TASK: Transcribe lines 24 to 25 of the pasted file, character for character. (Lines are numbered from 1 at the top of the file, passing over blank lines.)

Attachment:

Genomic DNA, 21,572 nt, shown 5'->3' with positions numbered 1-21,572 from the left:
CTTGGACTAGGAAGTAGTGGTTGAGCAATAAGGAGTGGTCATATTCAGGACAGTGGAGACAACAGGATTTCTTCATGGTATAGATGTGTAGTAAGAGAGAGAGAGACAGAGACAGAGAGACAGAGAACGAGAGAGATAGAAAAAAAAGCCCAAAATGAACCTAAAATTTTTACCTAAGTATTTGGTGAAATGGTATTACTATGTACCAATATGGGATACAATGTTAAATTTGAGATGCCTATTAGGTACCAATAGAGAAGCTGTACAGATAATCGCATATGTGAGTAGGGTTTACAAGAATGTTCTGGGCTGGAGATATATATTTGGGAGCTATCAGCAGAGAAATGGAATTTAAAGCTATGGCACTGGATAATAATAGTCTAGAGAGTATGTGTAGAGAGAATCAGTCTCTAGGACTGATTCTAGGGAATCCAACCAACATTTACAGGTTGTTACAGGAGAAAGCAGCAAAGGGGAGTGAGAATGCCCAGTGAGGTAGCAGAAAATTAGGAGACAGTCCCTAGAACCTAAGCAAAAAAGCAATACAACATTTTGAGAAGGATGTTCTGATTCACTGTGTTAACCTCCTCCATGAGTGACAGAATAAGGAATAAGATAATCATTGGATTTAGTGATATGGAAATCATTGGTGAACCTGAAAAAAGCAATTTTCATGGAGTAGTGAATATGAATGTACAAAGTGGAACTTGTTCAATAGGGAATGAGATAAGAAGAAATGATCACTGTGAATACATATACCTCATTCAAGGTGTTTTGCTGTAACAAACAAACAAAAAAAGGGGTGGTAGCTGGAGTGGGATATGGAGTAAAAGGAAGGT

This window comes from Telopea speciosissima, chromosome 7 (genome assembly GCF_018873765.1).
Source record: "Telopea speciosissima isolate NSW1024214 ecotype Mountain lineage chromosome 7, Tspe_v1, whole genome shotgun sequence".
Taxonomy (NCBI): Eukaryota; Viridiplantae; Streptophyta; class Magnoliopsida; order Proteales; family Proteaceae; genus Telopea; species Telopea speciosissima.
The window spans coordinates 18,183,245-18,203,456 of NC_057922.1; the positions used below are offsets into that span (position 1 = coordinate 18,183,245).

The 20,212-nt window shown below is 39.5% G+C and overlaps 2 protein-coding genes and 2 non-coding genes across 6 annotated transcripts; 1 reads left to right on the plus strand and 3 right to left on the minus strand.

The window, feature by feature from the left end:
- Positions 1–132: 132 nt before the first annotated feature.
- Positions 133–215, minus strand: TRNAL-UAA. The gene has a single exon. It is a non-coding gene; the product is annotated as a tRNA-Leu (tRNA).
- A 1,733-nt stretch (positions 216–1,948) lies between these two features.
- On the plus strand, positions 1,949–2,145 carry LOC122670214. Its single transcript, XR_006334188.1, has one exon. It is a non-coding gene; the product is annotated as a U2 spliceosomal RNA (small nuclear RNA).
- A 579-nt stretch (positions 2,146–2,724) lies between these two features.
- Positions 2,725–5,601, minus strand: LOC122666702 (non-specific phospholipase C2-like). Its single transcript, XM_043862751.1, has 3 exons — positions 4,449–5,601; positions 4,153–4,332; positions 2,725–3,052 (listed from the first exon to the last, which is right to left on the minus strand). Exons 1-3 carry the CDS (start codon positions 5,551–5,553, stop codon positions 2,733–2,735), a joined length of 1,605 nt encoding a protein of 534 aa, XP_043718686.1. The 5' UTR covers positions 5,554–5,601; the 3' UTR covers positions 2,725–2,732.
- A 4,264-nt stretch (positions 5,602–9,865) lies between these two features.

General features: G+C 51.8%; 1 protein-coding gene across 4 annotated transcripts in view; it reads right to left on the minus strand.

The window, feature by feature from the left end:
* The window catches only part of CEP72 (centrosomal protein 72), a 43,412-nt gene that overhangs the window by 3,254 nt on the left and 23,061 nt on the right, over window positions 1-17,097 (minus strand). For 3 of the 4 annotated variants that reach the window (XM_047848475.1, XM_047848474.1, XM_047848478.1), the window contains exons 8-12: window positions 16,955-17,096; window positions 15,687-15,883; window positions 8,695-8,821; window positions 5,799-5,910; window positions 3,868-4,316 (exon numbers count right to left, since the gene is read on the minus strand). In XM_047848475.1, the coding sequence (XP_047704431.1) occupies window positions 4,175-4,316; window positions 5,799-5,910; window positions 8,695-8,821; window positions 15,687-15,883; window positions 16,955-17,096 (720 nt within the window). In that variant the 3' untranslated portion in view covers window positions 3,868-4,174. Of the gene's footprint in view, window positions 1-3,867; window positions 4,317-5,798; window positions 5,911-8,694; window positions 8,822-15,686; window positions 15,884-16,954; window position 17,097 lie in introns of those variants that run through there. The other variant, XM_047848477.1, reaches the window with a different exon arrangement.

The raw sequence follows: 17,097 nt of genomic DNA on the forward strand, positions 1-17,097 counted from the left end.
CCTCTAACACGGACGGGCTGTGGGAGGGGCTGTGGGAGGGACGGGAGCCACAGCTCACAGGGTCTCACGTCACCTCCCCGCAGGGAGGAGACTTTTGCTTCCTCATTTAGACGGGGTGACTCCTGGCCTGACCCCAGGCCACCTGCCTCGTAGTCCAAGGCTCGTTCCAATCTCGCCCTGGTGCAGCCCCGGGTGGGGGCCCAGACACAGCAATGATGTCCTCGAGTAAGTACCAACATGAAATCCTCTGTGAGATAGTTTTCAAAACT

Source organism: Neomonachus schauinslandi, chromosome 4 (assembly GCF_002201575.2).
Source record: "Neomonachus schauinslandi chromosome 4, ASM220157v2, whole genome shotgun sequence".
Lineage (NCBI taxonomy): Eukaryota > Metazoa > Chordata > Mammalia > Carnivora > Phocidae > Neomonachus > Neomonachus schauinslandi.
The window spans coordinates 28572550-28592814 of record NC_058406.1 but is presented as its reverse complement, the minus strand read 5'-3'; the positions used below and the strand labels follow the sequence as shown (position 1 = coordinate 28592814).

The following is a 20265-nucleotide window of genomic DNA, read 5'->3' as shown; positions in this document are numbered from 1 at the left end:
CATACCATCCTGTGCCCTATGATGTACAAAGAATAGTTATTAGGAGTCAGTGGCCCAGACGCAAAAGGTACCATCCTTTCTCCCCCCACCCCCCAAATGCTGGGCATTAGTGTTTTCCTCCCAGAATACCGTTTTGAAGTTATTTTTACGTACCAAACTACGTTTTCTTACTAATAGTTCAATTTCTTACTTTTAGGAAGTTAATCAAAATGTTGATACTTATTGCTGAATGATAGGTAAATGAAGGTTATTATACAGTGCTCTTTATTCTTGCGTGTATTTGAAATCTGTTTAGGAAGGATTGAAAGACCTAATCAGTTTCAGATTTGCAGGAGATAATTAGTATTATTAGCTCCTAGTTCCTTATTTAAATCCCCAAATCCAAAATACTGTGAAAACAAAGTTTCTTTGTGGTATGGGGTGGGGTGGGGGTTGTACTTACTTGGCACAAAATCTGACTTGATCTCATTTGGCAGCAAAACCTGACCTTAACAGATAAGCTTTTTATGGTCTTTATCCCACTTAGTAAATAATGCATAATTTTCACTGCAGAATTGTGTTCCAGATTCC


The window spans coordinates 28572550-28592814 of record NC_058406.1 but is presented as its reverse complement, the minus strand read 5'-3'; the positions used below and the strand labels follow the sequence as shown (position 1 = coordinate 28592814).

The following is a 20265-nucleotide window of genomic DNA, read 5'->3' as shown; positions in this document are numbered from 1 at the left end: